5 Things to Know Before Using Wikipedia as a Marketing Tool

How to Use Your Wikipedia Page as a Marketing Tool


Surely there’s plenty of graphic medicine stuff in Wikipedia already, right?

If you look in Wikipedia for content around graphic medicine, there’s some. Not a lot. What there is tends to be a little light on content. It’s kind of embarrassing, actually. I mean, how many international conferences have we had? If you look at Wikipedia, you really are going to have trouble telling that Graphic Medicine is a “thing,” that it’s important. We know it is, but how do we show the world that it is?

There’s a few of us who’ve been working hard to try to improve the Wikipedia content around the field of graphic medicine. This involves collaborations, finding partners, learning new skills, and spending time actually doing Wikipedia work. It means helping other people with their projects, and asking them to help with ours. It means proving that you understand Wikipedia’s editing rules and will follow them. It’s work. It’s not easy work. It’s not fast. We can’t do it without your help.

If you look at what graphic medicine content is in Wikipedia, you’ll find very VERY few pictures. Now, explain to me how we show people what our comics are about WITHOUT USING PICTURES? Aren’t pictures kind of the point in graphic medicine?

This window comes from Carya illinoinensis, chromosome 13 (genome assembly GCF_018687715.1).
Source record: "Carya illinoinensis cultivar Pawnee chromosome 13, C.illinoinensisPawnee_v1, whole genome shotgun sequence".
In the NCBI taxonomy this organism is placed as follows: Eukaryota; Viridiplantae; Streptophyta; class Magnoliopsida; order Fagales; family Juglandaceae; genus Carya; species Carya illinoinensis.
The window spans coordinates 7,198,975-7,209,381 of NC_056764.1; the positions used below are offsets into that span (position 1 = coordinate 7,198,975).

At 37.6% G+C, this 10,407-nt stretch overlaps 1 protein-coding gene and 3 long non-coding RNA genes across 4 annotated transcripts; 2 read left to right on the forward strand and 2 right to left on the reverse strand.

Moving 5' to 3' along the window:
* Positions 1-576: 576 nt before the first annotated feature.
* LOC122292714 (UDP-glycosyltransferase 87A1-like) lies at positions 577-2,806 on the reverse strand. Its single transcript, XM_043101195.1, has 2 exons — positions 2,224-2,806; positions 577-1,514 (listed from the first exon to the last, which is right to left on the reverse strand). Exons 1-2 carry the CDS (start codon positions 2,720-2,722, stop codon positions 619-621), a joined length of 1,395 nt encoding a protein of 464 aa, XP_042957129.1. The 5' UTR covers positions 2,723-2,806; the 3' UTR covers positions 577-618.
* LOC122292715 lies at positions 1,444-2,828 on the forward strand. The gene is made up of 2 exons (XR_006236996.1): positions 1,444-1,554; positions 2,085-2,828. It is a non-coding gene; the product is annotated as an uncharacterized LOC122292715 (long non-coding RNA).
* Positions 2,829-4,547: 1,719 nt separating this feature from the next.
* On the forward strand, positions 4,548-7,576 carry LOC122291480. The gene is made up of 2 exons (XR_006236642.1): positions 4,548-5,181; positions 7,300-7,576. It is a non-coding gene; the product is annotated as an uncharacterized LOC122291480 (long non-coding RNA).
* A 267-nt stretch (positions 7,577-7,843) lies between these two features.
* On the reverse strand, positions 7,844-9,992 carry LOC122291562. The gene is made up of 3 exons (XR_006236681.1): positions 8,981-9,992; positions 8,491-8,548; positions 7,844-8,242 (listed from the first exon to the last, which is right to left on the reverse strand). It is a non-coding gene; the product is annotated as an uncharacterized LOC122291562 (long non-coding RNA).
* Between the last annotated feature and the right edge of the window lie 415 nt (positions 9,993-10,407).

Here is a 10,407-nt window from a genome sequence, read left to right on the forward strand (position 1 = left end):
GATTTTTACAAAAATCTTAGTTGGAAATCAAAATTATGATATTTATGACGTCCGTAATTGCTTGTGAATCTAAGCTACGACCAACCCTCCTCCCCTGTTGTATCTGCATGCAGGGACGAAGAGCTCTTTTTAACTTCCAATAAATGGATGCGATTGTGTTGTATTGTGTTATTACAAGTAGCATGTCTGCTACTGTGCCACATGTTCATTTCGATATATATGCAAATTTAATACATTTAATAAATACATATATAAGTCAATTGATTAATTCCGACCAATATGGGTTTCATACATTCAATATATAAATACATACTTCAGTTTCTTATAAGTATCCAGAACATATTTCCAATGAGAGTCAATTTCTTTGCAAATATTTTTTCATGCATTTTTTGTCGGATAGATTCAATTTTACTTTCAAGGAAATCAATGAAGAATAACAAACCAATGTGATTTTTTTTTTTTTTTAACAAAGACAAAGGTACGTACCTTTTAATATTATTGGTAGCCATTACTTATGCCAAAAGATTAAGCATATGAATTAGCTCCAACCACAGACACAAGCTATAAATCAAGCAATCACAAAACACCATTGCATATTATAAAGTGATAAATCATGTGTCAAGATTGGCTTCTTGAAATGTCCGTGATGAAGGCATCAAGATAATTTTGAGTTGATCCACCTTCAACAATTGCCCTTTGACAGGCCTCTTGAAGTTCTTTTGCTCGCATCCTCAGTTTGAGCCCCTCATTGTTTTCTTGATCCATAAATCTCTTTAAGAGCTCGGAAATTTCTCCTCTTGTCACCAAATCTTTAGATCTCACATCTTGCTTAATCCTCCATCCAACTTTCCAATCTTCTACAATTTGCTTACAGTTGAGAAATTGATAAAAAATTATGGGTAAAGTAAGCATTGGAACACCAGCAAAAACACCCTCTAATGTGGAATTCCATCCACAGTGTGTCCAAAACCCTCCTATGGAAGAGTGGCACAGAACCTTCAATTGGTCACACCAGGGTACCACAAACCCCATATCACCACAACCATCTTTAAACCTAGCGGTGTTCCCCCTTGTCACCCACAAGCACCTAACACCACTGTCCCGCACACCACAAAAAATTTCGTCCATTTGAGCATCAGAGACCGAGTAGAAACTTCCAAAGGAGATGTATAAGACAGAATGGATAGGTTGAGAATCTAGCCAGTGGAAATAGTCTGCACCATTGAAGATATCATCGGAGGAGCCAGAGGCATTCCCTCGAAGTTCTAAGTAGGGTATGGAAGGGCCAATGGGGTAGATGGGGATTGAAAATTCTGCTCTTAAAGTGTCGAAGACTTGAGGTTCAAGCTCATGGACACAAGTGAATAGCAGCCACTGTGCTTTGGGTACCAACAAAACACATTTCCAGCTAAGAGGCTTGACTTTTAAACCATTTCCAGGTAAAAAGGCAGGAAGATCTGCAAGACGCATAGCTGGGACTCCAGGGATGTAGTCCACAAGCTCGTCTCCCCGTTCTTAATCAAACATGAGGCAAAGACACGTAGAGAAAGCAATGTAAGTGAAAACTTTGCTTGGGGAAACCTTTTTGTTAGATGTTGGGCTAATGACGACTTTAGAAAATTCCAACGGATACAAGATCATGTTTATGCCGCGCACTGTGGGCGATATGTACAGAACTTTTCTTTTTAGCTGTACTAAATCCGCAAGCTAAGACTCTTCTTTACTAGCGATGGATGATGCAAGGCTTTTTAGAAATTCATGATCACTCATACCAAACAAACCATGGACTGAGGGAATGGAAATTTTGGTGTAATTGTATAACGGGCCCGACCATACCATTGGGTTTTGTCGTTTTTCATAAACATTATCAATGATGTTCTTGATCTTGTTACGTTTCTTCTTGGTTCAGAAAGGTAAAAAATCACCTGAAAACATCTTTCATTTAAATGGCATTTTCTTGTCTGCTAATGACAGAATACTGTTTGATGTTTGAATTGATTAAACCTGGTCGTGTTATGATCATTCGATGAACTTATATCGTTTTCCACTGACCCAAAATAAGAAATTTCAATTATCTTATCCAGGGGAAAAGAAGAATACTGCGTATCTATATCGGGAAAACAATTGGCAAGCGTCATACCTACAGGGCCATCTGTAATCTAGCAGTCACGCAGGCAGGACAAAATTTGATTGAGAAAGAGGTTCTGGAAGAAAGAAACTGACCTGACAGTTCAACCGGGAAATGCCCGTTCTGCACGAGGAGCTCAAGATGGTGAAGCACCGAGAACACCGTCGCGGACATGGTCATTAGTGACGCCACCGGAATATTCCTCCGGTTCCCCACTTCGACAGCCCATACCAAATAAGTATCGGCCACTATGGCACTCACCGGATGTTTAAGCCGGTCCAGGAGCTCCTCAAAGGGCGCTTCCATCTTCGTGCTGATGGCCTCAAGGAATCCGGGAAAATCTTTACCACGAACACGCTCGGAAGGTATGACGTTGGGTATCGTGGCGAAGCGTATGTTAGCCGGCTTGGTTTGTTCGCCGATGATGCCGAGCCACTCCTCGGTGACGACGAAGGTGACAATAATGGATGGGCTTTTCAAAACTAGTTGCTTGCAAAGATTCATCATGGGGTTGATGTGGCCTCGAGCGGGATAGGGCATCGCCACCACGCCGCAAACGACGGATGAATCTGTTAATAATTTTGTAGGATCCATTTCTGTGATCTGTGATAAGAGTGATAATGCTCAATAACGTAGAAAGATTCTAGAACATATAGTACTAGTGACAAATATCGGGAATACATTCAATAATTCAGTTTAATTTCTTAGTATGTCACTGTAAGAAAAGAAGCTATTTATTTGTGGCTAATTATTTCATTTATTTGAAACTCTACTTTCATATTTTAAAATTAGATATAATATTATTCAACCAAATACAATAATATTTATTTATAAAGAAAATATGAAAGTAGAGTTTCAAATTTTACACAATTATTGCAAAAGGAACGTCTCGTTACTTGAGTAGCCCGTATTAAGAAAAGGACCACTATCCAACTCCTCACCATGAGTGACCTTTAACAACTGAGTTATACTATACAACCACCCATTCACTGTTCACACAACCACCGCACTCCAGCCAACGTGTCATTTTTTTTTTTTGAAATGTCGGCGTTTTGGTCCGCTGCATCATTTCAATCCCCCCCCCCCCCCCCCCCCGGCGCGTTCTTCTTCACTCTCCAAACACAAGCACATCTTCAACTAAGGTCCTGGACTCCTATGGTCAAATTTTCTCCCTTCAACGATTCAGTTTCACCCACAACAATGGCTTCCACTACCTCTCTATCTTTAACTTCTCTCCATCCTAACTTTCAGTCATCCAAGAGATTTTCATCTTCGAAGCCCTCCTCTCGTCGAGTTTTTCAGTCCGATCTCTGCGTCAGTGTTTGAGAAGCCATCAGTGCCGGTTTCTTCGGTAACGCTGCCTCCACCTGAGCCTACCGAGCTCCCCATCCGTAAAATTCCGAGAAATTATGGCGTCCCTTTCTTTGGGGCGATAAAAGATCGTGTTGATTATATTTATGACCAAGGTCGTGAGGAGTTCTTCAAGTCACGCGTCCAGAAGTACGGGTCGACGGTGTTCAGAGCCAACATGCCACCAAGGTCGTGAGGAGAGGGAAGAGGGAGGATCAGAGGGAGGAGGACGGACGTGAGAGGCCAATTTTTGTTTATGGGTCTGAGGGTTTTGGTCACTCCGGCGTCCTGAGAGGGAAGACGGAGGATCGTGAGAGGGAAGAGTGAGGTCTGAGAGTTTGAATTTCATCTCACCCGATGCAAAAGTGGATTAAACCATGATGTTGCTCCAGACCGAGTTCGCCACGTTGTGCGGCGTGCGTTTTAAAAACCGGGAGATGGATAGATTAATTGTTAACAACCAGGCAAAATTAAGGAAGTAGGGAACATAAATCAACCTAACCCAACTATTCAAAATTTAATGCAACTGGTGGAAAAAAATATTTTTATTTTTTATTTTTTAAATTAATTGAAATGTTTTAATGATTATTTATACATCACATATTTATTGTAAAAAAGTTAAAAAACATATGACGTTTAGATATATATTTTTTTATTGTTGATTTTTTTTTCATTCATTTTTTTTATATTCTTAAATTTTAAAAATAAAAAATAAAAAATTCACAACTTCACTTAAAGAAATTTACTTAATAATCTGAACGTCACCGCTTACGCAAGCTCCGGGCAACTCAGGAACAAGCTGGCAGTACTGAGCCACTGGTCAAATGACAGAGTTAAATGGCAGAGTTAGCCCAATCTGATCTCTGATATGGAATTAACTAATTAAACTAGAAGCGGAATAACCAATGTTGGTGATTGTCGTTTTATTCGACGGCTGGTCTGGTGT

Why can’t Wikipedia just use my book covers from Amazon?

I wish. That would sure make life easier in some ways. I could just say that Wikipedia has rules saying we can’t do this (which is true), but it isn’t that simple. You see, they have the rules for very good reasons. Wikipedia is truly global resource, and intellectual property laws vary around the world. Even if the law here in the United States (where I am) said it would be fair use to use a picture of the book cover, that doesn’t mean the same is true in other countries.

Wikipedia has very good reasons why they make it a policy to try as hard as possible to only use images with public domain or Creative Commons licensing. Those images are legally safe to use in any country, anywhere around the world. So, your book covers on the publisher’s website? Those might be fair use, maybe, but in general, the idea is let’s not test that if we can avoid it. What they want most for images used in Wikipedia articles are those public domain and Creative Commons images.

“Because we want free content, ideally all images uploaded would be free for everyone, and therefore would be acceptable on our sister project, Wikimedia Commons. Images submitted to Commons are used the same way as images uploaded locally to Wikipedia and are automatically available on Wikipedia—as well as on hundreds of other Wikis run by the Wikimedia Foundation. If you have an image that meets our copyright requirements, please upload it to Commons.” Ten things you may not know about images on Wikipedia


Wikimedia Commons? What’s that? Are their rules different from Wikipedia’s?